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Resolution Chart Comparison (JPEG and RAW)

Images on this page are of our standard resolution chart which provides for measurement of resolution up to 4000 LPH (Lines Per Picture Height). A value of 20 equates to 2000 lines per picture height. For each camera we use the relevant prime lens (the same one we use for all the other tests in a particular review). The chart is shot at a full range of apertures and the sharpest image selected. Studio light, cameras set to aperture priority (optimum aperture selected), image parameters default. Exposure compensation set to deliver approximately 80% luminance in the white areas.

What we want to show here is how well the camera is able to resolve the detail in our standard test chart compared to the theoretical maximum resolution of the sensor, which for the charts we shoot is easy to work out - it's simply the number of vertical pixels (the chart shows the number of single lines per picture height, the theoretical limit is 1 line per pixel). Beyond this limit (when talking about line pairs usually referred to as the Nyquist frequency) the sensor cannot faithfully record image detail and aliasing occurs.

This limit is rarely attained, because the majority of sensors are fitted with anti-aliasing filters. Anti-aliasing filters are designed to reduce unpleasant moiré effects, but in doing so, they also reduce resolution (the relative strength and quality of these filters varies from camera to camera). In theory though, a sensor without an AA filter, when coupled with a 'perfect' lens, will deliver resolution equal to its Nyquist limit. Therefore, even though it may be effectively unattainable with normal equipment in normal shooting situations, an understanding of a sensor's theoretical limit provides a useful benchmark for best possible performance. Nyquist is indicated in these crops with a red line.

On this page we're looking at both JPEG and Raw resolution. For a (more) level playing field we convert the latter using Adobe Camera Raw. Because Adobe Camera Raw applies different levels of sharpening to different cameras (this confirmed) we use the following workflow for these conversions:

  • Load RAW file into Adobe Camera RAW (Auto mode disabled)
  • Set Sharpness to 0 (all other settings default)
  • Open file to Photoshop
  • Apply a Unsharp mask tuned to the camera, in this case 100%, Radius 0.6, Threshold 0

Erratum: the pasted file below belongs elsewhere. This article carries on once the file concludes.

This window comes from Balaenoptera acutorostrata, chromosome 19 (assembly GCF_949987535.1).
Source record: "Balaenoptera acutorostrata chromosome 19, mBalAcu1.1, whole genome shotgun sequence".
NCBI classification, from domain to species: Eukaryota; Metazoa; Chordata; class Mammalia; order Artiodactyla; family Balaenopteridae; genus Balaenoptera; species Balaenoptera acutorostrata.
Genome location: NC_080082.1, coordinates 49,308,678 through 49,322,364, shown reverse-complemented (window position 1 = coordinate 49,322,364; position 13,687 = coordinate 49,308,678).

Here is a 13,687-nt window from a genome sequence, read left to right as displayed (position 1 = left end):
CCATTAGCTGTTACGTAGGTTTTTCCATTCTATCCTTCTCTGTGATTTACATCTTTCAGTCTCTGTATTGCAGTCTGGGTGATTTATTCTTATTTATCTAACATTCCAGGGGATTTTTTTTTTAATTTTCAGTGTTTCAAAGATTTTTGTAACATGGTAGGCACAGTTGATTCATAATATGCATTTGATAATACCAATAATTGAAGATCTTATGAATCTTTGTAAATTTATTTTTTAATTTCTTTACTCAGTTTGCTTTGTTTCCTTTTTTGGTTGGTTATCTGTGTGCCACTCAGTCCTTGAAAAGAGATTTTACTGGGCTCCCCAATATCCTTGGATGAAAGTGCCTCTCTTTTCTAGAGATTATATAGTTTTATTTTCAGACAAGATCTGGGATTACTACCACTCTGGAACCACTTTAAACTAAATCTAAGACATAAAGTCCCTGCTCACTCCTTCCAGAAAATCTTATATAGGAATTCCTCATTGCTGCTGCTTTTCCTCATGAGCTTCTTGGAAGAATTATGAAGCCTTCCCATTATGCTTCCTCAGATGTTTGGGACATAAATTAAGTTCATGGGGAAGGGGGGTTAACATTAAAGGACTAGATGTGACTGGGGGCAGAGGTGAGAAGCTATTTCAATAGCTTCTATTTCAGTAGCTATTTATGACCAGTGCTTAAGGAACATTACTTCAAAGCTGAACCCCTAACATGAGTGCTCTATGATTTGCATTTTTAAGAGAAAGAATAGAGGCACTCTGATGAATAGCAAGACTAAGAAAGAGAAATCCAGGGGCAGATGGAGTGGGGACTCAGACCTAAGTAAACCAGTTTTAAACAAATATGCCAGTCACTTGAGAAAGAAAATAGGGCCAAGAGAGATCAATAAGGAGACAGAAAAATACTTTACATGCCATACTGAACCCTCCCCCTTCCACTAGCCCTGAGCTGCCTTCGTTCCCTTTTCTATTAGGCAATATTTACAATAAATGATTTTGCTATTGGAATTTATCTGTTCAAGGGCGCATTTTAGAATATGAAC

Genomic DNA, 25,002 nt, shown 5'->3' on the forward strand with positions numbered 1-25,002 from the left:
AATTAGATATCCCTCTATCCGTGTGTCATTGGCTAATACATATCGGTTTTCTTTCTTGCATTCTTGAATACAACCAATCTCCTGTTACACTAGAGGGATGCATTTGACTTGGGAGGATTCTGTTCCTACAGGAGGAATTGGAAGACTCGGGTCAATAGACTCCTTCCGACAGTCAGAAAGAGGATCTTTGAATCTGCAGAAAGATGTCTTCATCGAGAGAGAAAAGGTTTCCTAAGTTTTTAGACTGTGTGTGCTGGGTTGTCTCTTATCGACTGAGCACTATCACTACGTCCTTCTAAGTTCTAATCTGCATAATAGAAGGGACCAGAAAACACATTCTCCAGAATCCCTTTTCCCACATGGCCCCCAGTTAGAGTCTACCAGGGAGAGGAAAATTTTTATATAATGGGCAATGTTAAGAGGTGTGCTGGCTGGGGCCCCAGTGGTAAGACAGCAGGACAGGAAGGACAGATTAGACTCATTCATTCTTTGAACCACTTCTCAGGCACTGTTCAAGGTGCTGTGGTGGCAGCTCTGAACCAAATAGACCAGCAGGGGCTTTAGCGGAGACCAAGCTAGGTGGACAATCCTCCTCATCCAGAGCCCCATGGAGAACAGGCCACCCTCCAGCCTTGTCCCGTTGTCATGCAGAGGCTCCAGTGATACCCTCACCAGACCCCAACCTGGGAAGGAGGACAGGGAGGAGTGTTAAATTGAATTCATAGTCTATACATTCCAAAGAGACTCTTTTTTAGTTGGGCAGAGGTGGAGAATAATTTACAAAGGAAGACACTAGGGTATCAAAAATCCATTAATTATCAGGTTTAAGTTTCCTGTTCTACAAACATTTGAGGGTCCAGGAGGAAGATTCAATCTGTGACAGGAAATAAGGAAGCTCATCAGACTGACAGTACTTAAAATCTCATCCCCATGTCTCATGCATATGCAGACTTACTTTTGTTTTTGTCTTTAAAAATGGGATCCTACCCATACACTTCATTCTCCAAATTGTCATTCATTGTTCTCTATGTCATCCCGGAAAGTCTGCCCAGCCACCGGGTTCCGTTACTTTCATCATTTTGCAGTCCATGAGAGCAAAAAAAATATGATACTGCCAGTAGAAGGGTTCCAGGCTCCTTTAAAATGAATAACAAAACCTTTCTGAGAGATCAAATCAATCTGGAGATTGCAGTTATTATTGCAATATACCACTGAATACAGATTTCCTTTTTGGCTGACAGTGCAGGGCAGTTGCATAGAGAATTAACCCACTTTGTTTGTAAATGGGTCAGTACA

• Save as a TIFF (for cropping) and as a JPEG quality 11 for download
JPEG (3648 x 2736) 2.9MB RAW (3648 x 2736) 3.2MB

Vertical resolution

JPEG
RAW

Horizontal resolution

JPEG RAW

As usual, there is a clear difference between RAW and JPEG output from the K-5, and as we'd expect, a lot more detail can be coaxed from the RAW files. The K-5's default JPEG sharpening is conservative, but all nine lines of our test chart can be discerned up to around 2600LPH both horizontally and vertically. A lot more detail is apparent from our RAW samples, however, and vertical and horizontal detail is accurately described up to around 2800LPH, with some line detail surviving up to, and even slightly beyond Nyquist.

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Comments

Total comments: 4
ANTMANT

Brilliant camera with stunning noise control, this is my own test of every ISO level: https://www.flickr.com/photos/antmant/13507776774/

0 upvotes
oldnoob

When compared in RAW with the k-5II and the k-5IIs, the k-5 is clearly back-focusing. Compare the three cameras and center on the queen of hearts and look at the wall behind it. And also compare the left top checker test pattern in the test scene.

Comment edited 25 seconds after posting
0 upvotes
eclat

What I find so disingenuous (and irritating) about these otherwise wonderful reviews is dpr's clear bias toward Canon and Nikon. The exact same specs can be found on a Pentax, but what we'll get is a measured, sometimes even tepid nod, while with the Canon/Nikon, there will be an enthusiastic thumbs up for the same feature. The Pentax line (as the most obvious example) is held to a different standard, it seems.

Take the Pentax K5 review, for example, which is called a "serious amateur's" camera and yet is compared to its "direct competition," the Canon 7D and Nikon D300s, cameras that are for "keen enthusiasts, professionals and aspiring-professionals..." and "semi-pros" respectively. Apparently Pentax "serious amateurs" are equal to Canon and Nikon "pros and semi-pros." We always knew that, of course, but still... try to be a little more objective in your reviews and a little less biased, one way or the other.

10 upvotes
Reeuwijk

Dear sir,

How is it possible that the Pentax K 5 has a higher resolution than the Pentax K5 II/IIS?

Brant van der Goot

2 upvotes
Total comments: 4